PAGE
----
First, you figure out what you need to do — like work, bills, chores, though streamlining is fine, too, if it helps. People prefer different things here, and this is as personal as it gets.



Next, you see what time you have left to fill after the requirements. Then you fill it with your most reliable distractions and, if possible, deliver a hit of optimism to help keep you afloat.
The go-tos for most are art and nature — nothing like streaming a great show or getting outside — but emotional transcendence is, again, maybe the most personal thing about us, so I won’t pretend to know what will work for you. Getting outside yourself can help, too — giving to others in some way.

Or, this is going to sound the opposite of soothing, but if you have clutter at home, hit it now so you don’t have to look at it when you feel your sickest.
Take a deep breath and give yourself what you need, without apology.
Regardless of what you do, Monday will come. I hope it comes with the best possible news.
Readers’ thoughts:
· I’ve been there. You get through it one task, one day, one hour or even one minute at a time.
· Speaking as someone who’s wrestled two types of C to a draw: Remind yourself that it isn’t a definite death sentence. While waiting for action orders I turned on Motown and cleaned my refrigerator, buried myself in Amelia Peabody books, and watched the original BBC Poirot series.

· Depending on your treatment, your taste buds might get a bit off-kilter for a while. So this might be a weekend to revel in favorite flavors. Also, if there are any places where the scent is important to you — mountains, seashore, flowers in — take them in, if you have the energy. Sending love and good thoughts your way whether you do this or stay in bed with Netflix all weekend. You can’t go wrong.
· I learned (by doing it wrong, obviously) the importance of picking the right people to talk to about it. I had people totally blow it off or make thoughtless comments, which made me feel worse-er. I wish I’d chosen based on their own emotional makeup.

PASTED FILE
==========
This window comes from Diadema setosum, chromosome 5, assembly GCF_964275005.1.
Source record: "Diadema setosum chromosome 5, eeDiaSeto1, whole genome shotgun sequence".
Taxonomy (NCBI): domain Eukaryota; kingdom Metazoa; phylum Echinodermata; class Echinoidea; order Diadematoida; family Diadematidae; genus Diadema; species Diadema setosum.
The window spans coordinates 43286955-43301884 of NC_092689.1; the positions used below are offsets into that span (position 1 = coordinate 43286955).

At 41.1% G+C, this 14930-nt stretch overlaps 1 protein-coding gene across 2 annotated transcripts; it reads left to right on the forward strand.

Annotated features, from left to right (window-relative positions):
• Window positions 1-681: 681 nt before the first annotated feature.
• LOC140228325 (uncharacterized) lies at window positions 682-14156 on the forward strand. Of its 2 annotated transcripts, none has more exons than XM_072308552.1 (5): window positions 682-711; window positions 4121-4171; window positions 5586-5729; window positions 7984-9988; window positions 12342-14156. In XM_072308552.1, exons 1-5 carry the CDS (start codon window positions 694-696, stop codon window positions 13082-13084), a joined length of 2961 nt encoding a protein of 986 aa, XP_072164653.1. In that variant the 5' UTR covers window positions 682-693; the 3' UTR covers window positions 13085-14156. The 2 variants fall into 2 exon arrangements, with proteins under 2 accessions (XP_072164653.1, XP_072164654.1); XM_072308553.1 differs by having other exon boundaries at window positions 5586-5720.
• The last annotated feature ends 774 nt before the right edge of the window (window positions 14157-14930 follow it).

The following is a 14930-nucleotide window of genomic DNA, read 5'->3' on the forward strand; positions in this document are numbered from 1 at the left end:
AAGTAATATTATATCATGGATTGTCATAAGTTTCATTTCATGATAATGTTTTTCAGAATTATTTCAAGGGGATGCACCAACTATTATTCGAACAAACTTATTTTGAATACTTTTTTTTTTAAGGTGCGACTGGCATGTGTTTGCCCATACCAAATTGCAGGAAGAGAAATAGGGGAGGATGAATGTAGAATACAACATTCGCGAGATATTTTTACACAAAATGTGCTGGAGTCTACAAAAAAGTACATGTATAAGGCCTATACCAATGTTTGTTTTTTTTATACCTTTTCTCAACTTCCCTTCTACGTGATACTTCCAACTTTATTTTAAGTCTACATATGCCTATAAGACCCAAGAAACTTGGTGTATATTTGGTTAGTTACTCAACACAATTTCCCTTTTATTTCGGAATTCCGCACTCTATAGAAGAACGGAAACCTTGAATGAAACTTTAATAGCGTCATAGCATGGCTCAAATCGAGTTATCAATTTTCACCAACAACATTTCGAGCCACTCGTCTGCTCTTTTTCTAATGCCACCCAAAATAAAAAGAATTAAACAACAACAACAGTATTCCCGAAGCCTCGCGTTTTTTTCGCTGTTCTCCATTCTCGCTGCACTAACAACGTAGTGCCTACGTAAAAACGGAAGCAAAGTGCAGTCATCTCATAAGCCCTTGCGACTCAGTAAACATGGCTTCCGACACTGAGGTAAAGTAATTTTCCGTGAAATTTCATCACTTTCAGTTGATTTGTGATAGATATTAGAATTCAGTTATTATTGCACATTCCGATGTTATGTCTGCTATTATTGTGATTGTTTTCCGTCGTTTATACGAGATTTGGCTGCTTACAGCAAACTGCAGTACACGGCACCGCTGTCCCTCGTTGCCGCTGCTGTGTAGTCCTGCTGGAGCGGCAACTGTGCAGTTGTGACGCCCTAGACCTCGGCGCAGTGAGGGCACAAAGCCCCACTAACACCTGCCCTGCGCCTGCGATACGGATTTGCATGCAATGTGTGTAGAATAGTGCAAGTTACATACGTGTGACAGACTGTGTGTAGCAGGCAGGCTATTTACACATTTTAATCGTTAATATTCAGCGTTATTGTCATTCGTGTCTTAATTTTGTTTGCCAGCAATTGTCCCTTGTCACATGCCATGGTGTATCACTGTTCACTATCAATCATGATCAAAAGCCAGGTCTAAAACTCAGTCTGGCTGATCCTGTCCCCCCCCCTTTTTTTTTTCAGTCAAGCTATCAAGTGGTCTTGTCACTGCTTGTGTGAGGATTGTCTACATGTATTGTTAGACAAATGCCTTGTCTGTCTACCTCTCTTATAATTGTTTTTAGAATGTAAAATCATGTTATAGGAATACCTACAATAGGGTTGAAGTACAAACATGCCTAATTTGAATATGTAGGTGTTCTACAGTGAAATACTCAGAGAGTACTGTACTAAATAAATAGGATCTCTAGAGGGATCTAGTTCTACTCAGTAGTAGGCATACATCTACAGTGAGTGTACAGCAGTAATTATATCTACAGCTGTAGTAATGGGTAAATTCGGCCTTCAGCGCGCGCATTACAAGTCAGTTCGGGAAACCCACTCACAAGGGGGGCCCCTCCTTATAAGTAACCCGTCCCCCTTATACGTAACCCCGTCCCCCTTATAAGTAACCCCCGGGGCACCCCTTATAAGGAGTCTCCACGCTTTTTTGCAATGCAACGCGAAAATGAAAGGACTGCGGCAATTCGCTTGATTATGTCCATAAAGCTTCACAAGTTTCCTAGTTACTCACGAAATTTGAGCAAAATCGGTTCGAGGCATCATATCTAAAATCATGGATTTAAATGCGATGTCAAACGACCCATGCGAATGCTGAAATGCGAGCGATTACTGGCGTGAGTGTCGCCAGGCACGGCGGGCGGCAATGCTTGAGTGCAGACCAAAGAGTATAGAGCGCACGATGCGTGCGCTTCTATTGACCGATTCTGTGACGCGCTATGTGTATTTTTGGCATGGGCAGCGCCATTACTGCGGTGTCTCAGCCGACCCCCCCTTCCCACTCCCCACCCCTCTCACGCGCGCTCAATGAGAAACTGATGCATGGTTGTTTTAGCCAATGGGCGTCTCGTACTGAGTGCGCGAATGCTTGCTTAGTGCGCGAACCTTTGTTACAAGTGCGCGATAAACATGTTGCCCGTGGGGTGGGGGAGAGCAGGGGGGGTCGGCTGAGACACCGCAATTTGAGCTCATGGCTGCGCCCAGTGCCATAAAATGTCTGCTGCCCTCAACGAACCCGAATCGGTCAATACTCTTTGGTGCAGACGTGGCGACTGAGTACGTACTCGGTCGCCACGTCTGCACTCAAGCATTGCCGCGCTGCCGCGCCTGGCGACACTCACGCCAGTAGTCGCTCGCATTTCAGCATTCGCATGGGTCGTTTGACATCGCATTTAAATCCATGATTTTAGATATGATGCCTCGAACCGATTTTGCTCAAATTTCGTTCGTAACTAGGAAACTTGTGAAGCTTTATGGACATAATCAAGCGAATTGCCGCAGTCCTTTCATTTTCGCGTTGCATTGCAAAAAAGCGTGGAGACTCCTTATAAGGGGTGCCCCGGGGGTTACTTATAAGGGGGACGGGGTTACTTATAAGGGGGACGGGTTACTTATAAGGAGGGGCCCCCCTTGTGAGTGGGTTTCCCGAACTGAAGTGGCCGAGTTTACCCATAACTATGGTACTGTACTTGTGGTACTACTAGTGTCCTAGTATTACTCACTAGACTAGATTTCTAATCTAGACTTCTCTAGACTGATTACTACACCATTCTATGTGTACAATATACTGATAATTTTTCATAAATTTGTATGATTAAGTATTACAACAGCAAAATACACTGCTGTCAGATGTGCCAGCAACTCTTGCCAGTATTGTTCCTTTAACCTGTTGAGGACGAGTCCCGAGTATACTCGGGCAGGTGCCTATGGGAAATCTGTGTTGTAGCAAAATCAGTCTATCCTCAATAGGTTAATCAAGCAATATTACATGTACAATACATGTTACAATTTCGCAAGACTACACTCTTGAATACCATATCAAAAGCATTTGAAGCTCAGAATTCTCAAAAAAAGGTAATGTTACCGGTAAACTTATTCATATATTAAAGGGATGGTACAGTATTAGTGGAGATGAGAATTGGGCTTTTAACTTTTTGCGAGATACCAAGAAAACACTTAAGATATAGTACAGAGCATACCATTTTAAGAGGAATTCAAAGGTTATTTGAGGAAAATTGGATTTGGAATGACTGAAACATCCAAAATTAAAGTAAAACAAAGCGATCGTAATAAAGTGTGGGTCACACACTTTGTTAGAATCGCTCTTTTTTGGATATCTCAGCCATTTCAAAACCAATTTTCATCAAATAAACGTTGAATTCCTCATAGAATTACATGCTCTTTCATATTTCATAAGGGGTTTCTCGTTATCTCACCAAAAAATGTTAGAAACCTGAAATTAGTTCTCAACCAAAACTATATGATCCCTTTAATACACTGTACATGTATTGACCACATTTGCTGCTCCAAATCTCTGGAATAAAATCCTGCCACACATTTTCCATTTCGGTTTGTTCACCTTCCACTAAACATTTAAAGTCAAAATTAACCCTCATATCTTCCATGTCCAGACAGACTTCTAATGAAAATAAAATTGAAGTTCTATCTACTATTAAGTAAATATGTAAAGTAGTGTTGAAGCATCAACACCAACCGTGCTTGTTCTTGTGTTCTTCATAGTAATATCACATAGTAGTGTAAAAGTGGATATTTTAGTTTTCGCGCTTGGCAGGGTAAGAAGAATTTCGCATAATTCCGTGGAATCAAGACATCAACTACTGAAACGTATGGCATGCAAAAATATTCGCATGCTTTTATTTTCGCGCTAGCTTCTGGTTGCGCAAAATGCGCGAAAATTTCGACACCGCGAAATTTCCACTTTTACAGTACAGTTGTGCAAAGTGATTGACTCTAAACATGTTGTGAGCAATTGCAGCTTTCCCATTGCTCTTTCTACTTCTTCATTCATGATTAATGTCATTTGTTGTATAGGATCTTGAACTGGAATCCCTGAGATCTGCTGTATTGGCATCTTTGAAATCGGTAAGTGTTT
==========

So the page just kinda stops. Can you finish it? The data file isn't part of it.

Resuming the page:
· Visit cancersupportcommunity.org right now and take a look at the resources. They are especially good for people like you who have just been diagnosed and don’t know where to turn. They also have a 7-day-a-week helpline staffed by real people who will be happy to talk to you and help you this time and beyond. CSC has programs for every stage of diagnosis and treatment and is for patients, caregivers and families. Good luck.

A lot of this applies to you, not just to your wife. Take care of yourself, not just her. You do need someplace to talk, and this is a good place for it. It's not as if we will run into her in the grocery store, or something. Her privacy is pretty much guraranteed this way, and you get a place to dump what you need to. So go ahead. We don't mind at all.

Best wishes for both of you.
I seem to go straight to the darkest dark place and then climb my way out.
Last week, that is what I did when she told me that the mammogram looked like cancer and needed to get the biopsy. It wasn't nearly the same level as when you hear confirmation that it is cancer but same thing.

My wife is more focused on life as usual and doing the things we normally do. When she told me about needing the biopsy she said "life goes on" and we made our plans with our friends to go Apple Picking (which is funny because it is basically an annual event with our friends that we have done 4 or 5 times and we have yet actually picked apples on the trips) and went and did it.

My wife is normally as a matter of day to day life before an excellent mother but I can see her interactions with our kids are that much more... I don't know... in the moment. Like helping them with homework before was helping them with homework and now it is more like spending time with them helping them with homework.
 

Chadstroma

Footballguy
My wife was diagnosed a little over 13 months ago. My mom was diagnosed 2 days after my wife. So this is still pretty fresh to me. Wife was able to get past with the lumpectomy, mom had to go mastectomy. Both are now in the less-active treatment/monitor phase. Everyone's experience and stories will be different. There is a spectrum of outcomes.

The advice up here is solid. I'll add:
  • Take it day by day, moment by moment.
  • Make sure to go to the appointments w/your wife. Mine, normally an acute listener, wasn't taking in all details very well. It can be difficult when you are the one receiving the news. I was there to catch things that might have missed.
  • Lots of people will be willing to help. It became overwhelming/humbling for us. We used lotsahelping hands to create a "We need help on" calendar. We used it to get meals on appointment days. We learned we had no will left for cooking meals on those days. ie: We ate an overwhelming amount of take out and having people bring meals one or twice a week was a massive help that I am grateful for. Help calendars can help answer the question "how can I help?!"